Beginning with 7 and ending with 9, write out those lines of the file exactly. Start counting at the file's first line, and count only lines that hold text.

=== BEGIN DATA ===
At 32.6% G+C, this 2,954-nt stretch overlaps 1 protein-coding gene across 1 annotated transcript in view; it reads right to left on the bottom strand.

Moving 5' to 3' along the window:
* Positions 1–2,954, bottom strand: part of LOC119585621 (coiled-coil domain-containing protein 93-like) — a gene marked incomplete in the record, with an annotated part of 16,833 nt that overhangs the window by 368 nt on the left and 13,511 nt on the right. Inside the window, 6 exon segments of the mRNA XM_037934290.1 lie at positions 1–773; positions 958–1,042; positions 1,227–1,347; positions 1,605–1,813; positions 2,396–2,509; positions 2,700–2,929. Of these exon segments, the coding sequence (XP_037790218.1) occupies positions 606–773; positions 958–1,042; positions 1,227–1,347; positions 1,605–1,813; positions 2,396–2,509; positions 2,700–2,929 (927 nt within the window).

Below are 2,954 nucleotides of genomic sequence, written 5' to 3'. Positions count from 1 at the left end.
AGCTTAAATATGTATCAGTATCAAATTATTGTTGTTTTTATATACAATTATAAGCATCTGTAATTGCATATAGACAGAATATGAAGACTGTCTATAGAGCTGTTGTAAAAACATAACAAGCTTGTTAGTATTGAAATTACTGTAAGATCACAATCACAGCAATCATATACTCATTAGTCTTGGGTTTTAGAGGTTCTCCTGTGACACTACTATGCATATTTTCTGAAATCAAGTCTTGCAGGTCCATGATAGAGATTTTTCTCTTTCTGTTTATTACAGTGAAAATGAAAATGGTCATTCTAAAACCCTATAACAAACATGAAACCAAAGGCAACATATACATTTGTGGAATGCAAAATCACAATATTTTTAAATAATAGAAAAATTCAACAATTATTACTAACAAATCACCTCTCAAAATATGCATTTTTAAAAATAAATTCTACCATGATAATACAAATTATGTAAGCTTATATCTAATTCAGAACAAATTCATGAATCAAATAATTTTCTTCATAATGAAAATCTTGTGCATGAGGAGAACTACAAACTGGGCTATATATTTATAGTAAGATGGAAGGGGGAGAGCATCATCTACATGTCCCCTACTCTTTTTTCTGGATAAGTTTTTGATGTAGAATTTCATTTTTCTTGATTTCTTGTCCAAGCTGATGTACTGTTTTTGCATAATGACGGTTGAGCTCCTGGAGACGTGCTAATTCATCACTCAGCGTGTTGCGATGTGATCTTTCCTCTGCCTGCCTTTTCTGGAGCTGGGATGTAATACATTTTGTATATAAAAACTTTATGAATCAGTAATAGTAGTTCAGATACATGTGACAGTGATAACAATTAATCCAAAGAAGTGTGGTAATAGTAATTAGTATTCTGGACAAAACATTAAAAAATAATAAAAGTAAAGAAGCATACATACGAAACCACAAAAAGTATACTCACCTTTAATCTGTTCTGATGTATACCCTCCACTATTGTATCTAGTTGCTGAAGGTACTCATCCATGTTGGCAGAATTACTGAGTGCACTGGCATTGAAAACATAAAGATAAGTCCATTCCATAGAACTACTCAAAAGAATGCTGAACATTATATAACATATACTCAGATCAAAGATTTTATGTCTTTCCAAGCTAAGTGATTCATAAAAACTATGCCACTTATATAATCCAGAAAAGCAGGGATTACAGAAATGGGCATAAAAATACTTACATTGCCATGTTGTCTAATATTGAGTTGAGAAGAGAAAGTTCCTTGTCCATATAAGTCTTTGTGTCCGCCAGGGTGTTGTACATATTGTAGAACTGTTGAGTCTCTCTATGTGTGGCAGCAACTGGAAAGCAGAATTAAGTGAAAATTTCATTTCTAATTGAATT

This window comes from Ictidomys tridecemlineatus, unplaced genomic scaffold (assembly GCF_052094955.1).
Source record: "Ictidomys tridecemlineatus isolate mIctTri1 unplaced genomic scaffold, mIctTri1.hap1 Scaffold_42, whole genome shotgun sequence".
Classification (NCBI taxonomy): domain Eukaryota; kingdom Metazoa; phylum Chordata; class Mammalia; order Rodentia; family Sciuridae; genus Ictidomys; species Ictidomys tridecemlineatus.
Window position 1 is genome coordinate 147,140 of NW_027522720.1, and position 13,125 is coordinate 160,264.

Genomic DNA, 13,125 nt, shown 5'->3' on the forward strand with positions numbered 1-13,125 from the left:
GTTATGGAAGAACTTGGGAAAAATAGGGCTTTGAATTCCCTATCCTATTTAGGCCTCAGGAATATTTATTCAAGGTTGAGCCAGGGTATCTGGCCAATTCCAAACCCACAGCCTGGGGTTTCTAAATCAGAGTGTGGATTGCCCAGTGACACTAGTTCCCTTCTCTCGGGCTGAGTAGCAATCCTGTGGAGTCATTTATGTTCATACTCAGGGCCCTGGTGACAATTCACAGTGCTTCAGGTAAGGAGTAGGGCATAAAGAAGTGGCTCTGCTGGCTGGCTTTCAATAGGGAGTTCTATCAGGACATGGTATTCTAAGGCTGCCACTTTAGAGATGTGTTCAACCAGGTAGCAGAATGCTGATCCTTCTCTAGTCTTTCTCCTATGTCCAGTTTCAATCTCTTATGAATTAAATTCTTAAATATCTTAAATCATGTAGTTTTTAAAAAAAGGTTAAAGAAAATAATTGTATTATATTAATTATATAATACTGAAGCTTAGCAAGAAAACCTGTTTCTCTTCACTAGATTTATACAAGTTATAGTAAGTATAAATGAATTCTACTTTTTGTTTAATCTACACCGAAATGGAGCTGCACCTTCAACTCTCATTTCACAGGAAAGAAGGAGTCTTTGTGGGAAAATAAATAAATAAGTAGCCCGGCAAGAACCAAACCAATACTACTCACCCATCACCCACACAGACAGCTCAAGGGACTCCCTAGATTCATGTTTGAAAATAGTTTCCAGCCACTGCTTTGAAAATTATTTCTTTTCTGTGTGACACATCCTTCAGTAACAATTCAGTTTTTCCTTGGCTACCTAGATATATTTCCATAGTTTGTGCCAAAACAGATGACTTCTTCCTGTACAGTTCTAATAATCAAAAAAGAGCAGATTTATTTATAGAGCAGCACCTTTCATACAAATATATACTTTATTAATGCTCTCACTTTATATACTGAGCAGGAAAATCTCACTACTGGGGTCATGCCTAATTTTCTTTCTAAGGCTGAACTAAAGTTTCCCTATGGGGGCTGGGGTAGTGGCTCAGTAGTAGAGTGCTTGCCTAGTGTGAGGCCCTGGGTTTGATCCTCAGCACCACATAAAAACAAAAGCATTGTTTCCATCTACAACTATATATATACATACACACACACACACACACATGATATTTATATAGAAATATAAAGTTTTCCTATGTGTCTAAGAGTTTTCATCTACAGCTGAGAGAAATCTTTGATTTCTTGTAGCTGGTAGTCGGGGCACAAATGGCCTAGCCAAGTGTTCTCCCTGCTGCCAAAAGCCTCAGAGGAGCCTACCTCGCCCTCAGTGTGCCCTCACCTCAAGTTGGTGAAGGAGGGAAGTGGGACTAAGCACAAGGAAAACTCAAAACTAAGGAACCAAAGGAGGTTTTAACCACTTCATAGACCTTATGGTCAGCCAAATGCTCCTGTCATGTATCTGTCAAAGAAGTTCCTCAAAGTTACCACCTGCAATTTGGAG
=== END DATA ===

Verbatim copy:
Source record: "Ictidomys tridecemlineatus isolate mIctTri1 unplaced genomic scaffold, mIctTri1.hap1 Scaffold_42, whole genome shotgun sequence".
Classification (NCBI taxonomy): domain Eukaryota; kingdom Metazoa; phylum Chordata; class Mammalia; order Rodentia; family Sciuridae; genus Ictidomys; species Ictidomys tridecemlineatus.
Window position 1 is genome coordinate 147,140 of NW_027522720.1, and position 13,125 is coordinate 160,264.